Automation: What we do matters

Materials handling and logistics are finally showing up as a corporate strategy. C-level executives are taking notice.

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“We are on the cusp of real transformation in retail distribution and manufacturing.”

That was one of two quotes I highlighted in my notebook during Kevin Gue’s introduction of the Material Handling & Logistics U.S. Roadmap at MHI’s fall meeting in Orlando earlier this month. Gue is a professor at Auburn and the editor of the Roadmap.

Based on two stories that appeared in the Wall Street Journal this week, the transformation is already in motion. Both pieces highlight how leading companies, and their C-level executives, are recognizing the value that logistics and intralogistics brings to their organizations. 

The first was GM Cuts Costs for the Long Haul, by Jeff Bennett. The story describes how GM’s Chief Executive Dan Akerson plans to boost North American profit margins from 8% to 10% by, in part, focusing on logistics. “We spend billions a year on logistics,” Akerson told the WSJ’s reporter. “…Any savings I can get by cutting my logistics bill goes right to my bottom line.”

One of the first examples of this focus is a new plant to manufacture hoods, fenders and doors for its Tahoe and Yukon models that GM is opening next to an assembly plant in Arlington, Texas. Prior to this, those components were shipped from plants located more than 1,000 miles away in Ohio and Michigan. Now, the parts will travel 20 feet from machine to welder. GM estimates the savings at about $40 million a year in shipping costs, according to Bennett.

The larger point is this: having closed unprofitable plants and reset labor costs, GM realizes the next opportunity to improve its operations is by focusing on logistics.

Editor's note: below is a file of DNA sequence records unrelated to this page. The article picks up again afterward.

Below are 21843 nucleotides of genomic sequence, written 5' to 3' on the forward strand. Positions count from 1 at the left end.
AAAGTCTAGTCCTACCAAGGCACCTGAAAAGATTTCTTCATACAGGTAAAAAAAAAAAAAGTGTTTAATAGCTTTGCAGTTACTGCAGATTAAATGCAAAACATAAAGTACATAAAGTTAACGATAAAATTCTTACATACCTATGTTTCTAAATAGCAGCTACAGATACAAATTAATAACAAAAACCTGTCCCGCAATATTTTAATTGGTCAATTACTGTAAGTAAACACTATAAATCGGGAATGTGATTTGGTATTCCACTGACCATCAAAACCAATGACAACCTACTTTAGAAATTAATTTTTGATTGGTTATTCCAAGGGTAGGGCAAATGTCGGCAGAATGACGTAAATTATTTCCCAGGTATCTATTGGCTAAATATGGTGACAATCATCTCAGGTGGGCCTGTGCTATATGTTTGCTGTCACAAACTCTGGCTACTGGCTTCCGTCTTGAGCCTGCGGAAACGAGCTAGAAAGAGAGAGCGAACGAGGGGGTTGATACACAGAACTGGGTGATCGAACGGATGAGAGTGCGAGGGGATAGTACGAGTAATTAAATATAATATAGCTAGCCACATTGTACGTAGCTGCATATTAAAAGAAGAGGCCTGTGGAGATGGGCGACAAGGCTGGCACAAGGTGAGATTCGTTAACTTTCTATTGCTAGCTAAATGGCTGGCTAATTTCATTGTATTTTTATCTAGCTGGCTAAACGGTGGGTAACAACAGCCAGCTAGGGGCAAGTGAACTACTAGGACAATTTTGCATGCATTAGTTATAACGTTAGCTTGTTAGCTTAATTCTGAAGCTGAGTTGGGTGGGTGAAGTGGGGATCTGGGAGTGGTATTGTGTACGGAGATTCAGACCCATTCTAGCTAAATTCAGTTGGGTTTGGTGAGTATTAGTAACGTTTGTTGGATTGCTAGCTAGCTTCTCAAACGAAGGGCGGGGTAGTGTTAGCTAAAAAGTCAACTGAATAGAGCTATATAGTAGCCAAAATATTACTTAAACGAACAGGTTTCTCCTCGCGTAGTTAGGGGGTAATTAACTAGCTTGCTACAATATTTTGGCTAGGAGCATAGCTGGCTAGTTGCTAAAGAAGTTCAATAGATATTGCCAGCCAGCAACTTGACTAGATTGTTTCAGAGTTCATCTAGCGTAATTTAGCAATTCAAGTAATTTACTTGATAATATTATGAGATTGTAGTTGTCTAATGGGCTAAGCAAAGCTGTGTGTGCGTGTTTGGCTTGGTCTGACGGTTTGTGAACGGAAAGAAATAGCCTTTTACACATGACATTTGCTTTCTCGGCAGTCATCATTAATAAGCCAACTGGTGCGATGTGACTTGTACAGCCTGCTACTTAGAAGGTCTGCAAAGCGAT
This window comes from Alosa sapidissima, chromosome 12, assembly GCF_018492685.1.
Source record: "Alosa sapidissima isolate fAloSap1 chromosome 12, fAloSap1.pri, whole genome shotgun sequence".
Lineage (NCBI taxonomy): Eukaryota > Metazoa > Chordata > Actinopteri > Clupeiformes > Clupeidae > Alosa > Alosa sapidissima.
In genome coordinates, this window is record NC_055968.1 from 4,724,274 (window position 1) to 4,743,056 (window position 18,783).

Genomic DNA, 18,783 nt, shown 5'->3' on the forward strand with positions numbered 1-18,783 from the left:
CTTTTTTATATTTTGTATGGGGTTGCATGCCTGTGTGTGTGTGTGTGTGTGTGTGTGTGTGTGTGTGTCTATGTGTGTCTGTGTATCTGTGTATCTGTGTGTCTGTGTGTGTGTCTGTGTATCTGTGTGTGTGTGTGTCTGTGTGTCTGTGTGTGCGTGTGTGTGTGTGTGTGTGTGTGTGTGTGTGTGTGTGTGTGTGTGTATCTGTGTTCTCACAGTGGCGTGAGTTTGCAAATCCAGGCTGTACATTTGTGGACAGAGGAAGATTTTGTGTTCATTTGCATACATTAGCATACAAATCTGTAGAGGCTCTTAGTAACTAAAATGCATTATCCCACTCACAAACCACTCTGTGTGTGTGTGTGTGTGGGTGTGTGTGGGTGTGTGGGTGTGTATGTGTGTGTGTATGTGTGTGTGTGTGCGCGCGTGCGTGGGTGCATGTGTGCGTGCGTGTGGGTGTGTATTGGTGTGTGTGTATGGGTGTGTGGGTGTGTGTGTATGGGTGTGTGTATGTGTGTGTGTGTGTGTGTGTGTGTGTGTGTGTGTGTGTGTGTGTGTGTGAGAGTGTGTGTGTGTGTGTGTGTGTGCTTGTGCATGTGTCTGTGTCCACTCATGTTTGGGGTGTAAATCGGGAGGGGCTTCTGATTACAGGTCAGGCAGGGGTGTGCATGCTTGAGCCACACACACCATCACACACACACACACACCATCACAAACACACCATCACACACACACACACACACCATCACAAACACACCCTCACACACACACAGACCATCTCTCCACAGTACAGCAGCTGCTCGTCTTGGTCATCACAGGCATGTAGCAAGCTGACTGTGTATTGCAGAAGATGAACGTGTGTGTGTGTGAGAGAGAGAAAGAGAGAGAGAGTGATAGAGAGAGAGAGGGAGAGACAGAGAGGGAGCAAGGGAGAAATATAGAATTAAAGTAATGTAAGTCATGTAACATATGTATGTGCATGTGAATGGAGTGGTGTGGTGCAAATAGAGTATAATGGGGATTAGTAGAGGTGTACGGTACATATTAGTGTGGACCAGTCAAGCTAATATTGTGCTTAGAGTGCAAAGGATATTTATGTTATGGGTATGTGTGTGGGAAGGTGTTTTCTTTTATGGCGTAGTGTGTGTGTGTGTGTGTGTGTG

Story number two is on the front page of today’s WSJ: Soap Opera: Amazon Moves In With P&G. Serena Ng reports how Amazon has set up a direct-to-consumer order fulfillment area inside a P&G warehouse. P&G passes the inventory over to Amazon, and the internet retailer packs, labels and ships “items directly to the people who ordered them.”

“Logistics have long been crucial to success in retail,” Ng writes. Amazon’s strategy, she adds, “offers a rare glimpse at how [Amazon] is trying to stay ahead of rivals … By piggybacking on [its suppliers’] warehouses and distribution networks, Amazon is able to reduce its own costs of moving and storing goods.”

That reminded me of the other quote I highlighted from another panelist during the Roadmap presentation. She wondered how much we’re doing as a whole to promote our industry. She asked: “How many of us go to our kids career days and tell their classmates what we do?”

It’s a good question. Clearly, innovation is happening in our industry by our customers right now. Materials handling, and the broader logistics industry, has a great opportunity to help them reach the next level of cost efficiency and optimization. In other words, what we do, really does matter. Let’s make sure our customers know the value we bring to their businesses.


About the Author

Bob Trebilcock
Bob Trebilcock, editorial director, has covered materials handling, technology, logistics and supply chain topics for nearly 30 years. In addition to Supply Chain Management Review, he is also Executive Editor of Modern Materials Handling. A graduate of Bowling Green State University, Trebilcock lives in Keene, NH. He can be reached at 603-357-0484.

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